Early detection key to battling breast cancer, doctors say
Updated On: Oct 17 2012 05:59:20 PM CDT
Advancements in breast cancer research and treatment can help women spot the cancer earlier than ever and help survivors lead relatively normal lives.
Thanks to advances in genetic testing, being able to identify the breast cancer gene can significantly reduce a woman's risk.
"We have the ability to screen then more aggressively so that if a cancer is going to happen, we find it at a much earlier stage," said Tara Namey, a senior genetics counselor for the Lehigh Valley Health Network.
But genetic testing is expensive, so doctors and insurance companies are selective. The criteria include women with significant family histories, women diagnosed under the age of 45, and those under 60 with a aggressive form of cancer known as triple negative.
Genetic testing advances also extend to fertility issues and the ability to screen embryos for the breast cancer gene during the invitro fertilization process.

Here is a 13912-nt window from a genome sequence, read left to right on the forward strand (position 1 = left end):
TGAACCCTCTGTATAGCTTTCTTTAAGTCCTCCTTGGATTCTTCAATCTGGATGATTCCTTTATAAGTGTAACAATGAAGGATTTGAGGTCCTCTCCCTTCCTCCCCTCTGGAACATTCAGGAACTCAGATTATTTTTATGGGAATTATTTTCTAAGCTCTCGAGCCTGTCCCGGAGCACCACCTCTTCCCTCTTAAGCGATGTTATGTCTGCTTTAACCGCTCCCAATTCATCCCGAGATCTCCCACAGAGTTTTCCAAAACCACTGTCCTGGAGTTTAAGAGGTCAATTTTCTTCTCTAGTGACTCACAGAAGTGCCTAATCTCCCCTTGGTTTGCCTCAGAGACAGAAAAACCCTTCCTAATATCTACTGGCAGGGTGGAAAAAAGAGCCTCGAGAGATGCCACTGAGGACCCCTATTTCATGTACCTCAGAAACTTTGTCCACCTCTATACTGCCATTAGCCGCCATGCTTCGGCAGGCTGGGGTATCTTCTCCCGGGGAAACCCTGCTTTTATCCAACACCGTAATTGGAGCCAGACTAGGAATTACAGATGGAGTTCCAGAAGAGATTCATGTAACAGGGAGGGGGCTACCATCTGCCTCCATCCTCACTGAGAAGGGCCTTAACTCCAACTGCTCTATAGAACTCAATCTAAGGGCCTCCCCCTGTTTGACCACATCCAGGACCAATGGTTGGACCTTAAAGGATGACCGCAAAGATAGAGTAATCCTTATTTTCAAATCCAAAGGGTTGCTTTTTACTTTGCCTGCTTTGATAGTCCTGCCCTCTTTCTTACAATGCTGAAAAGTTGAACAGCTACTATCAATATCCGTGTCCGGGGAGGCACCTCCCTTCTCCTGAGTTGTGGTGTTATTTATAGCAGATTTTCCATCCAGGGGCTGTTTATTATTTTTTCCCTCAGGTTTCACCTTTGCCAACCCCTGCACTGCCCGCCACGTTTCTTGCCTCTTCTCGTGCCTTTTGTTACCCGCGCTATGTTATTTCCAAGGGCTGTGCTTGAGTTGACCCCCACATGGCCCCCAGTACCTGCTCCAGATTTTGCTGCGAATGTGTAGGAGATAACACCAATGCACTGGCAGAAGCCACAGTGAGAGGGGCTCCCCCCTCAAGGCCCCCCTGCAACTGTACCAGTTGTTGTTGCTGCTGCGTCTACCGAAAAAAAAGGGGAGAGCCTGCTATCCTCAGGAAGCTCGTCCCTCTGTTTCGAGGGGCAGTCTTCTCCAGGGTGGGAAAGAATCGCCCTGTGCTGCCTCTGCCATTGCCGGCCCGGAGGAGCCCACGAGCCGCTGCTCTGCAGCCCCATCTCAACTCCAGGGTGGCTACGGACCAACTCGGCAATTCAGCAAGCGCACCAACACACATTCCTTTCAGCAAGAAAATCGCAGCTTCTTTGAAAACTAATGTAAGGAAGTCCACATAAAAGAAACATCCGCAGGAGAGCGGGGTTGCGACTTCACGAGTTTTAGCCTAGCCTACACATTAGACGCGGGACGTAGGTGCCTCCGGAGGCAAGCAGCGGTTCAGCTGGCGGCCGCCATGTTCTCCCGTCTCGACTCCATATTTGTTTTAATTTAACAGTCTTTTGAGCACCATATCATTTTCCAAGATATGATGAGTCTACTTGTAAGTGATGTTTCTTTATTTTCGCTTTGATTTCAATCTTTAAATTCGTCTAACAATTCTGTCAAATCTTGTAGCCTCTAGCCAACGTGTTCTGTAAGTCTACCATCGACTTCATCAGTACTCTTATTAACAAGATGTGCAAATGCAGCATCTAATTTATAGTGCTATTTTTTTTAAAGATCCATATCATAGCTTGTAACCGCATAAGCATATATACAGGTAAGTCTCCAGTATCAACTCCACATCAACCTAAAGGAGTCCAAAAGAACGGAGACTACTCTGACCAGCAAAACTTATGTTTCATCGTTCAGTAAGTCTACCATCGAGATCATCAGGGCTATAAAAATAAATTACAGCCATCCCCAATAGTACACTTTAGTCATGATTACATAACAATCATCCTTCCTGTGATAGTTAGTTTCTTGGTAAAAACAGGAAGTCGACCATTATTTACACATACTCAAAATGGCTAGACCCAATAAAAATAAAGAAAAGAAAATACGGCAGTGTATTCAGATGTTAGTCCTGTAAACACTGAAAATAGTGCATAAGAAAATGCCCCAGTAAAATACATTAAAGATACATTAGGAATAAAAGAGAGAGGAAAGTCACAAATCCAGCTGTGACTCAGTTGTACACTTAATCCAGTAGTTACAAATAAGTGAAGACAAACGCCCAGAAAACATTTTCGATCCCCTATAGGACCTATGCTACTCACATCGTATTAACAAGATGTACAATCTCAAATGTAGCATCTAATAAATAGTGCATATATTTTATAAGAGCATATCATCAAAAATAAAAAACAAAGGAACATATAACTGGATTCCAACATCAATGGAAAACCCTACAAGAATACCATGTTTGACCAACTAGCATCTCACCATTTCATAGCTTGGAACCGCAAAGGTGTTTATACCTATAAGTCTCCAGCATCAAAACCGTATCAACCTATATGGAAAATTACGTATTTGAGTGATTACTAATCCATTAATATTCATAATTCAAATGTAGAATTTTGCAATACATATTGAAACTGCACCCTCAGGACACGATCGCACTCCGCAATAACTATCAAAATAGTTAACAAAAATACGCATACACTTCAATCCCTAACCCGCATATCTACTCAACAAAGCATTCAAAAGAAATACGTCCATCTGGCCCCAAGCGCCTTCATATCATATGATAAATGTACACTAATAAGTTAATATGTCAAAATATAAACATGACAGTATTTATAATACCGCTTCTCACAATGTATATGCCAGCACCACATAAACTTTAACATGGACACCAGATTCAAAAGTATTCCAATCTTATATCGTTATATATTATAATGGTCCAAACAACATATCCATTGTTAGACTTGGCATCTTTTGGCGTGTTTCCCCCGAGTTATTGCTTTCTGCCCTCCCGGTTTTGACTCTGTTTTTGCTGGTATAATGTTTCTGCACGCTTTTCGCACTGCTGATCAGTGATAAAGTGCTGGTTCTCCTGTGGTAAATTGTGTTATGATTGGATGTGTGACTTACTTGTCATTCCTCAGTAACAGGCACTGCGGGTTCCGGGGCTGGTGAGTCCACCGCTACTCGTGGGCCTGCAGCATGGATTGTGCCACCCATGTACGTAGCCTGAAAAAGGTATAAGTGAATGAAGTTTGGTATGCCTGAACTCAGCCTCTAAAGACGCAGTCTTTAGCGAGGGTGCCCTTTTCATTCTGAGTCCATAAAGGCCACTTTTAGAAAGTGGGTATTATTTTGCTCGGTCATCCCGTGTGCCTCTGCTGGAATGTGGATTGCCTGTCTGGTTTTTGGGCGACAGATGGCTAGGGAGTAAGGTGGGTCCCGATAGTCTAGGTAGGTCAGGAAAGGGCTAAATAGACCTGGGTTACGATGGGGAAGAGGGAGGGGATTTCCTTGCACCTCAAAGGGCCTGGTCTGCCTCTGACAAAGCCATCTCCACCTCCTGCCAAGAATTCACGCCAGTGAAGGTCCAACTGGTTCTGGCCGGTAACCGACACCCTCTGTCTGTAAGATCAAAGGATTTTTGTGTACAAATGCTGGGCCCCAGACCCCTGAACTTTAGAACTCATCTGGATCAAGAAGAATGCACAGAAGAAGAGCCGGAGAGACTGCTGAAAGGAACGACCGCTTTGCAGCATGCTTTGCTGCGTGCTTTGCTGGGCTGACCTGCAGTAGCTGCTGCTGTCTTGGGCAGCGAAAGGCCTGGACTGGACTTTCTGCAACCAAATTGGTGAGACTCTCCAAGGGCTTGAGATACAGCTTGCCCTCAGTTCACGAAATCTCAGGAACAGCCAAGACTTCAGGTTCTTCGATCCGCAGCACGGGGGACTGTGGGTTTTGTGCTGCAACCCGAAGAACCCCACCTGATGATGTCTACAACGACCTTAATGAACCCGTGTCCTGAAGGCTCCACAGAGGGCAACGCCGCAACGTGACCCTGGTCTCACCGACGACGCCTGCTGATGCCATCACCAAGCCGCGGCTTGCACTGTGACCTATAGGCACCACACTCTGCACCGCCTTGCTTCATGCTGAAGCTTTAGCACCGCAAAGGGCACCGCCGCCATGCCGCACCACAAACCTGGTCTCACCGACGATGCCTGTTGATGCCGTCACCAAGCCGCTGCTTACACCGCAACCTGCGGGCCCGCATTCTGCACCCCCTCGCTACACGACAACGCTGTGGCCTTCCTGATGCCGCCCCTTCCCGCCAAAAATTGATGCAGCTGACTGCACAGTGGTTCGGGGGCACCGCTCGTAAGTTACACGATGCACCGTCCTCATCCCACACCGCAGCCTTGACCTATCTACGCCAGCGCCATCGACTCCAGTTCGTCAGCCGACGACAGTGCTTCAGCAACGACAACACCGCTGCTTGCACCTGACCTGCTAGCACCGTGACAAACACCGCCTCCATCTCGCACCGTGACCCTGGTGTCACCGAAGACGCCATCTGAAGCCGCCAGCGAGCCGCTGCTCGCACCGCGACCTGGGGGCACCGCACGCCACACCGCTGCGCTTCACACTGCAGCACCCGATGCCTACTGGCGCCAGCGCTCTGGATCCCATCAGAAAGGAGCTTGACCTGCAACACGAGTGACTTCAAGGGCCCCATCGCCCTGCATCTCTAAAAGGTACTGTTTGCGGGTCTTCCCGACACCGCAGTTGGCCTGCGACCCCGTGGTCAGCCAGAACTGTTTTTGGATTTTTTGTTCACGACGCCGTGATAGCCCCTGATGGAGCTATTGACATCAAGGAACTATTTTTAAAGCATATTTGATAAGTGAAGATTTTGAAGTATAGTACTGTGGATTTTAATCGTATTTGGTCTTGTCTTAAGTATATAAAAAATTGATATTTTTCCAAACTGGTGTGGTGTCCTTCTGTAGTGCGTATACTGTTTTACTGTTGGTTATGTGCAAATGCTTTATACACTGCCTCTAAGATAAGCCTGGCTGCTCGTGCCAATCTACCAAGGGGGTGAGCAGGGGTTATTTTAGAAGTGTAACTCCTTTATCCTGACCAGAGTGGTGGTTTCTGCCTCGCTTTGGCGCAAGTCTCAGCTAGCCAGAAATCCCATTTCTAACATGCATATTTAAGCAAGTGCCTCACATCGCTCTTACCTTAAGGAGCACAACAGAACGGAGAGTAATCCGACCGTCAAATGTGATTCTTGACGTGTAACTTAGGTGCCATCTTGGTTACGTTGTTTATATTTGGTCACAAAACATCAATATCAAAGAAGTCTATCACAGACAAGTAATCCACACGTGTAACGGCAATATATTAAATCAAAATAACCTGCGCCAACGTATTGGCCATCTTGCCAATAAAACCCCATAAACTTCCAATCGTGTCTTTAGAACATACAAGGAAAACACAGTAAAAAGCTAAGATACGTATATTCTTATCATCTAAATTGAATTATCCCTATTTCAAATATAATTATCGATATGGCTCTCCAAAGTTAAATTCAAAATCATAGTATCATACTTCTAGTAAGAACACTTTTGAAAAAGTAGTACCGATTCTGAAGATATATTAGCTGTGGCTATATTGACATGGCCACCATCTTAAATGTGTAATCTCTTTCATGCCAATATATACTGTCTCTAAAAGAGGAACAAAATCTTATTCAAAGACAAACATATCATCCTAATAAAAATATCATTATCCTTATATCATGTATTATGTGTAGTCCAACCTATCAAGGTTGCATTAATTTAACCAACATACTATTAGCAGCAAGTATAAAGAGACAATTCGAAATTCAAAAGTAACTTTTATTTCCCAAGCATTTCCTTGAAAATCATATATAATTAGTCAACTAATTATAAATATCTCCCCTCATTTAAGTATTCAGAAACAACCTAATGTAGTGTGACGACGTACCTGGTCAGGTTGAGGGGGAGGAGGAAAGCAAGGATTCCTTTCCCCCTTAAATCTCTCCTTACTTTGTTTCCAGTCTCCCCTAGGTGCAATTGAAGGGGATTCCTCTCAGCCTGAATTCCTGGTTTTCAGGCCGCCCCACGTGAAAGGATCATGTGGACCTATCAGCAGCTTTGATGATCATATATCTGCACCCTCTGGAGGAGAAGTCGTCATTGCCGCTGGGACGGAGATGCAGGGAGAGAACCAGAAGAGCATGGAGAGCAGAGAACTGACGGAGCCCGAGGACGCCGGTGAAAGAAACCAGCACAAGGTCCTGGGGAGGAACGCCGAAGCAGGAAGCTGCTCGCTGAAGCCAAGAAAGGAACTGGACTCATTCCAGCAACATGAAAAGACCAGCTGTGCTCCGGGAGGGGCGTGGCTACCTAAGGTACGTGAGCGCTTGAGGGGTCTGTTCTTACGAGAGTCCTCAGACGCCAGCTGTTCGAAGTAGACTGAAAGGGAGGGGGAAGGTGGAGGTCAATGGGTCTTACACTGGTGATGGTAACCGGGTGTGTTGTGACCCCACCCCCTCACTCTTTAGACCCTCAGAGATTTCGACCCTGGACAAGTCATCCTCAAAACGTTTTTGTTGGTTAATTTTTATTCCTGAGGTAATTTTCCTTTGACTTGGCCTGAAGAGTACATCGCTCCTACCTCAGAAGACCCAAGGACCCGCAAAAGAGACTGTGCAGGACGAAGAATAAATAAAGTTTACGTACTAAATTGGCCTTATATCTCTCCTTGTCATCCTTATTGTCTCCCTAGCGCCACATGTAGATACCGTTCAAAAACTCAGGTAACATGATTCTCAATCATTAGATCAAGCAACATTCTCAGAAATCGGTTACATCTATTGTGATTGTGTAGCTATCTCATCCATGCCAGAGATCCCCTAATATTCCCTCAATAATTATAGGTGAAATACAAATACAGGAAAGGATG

As more women under the age of 40 are being diagnosed, there are increased concerns about premature ovarian failure after chemotherapy.
"There needs to be a discussion with her physician about can we harvest some eggs ahead of time," said Ulla Martz, a cancer social worker for L.V.H.N.
The risk of radiation on fertility is negligible, and mammograms are crucial, health officials said.
As part of this series on breast cancer, Lehigh Valley Health Network showed 69 News its newest, state-of-the-art diagnostic tool -- mammography technology that allows thin slices of imagery to form a three dimensional picture of the breast.
Tomosynthesis can detect smaller lesions that hide in dense breast tissue, which is a powerful tool in early detection.
"You cannot prevent yourself from getting breast cancer, but at least with screening, you can catch it possibly at an early stage where you don't have to have as much radical treatment," said Marie Hrinkonich, a mammogran technologist.
Once a woman reaches 40, doctors said she should have a mammogram at least once a year, but women in higher risk categories may need to start earlier.
One thing every woman should do on a regular basis is an at-home self exam.
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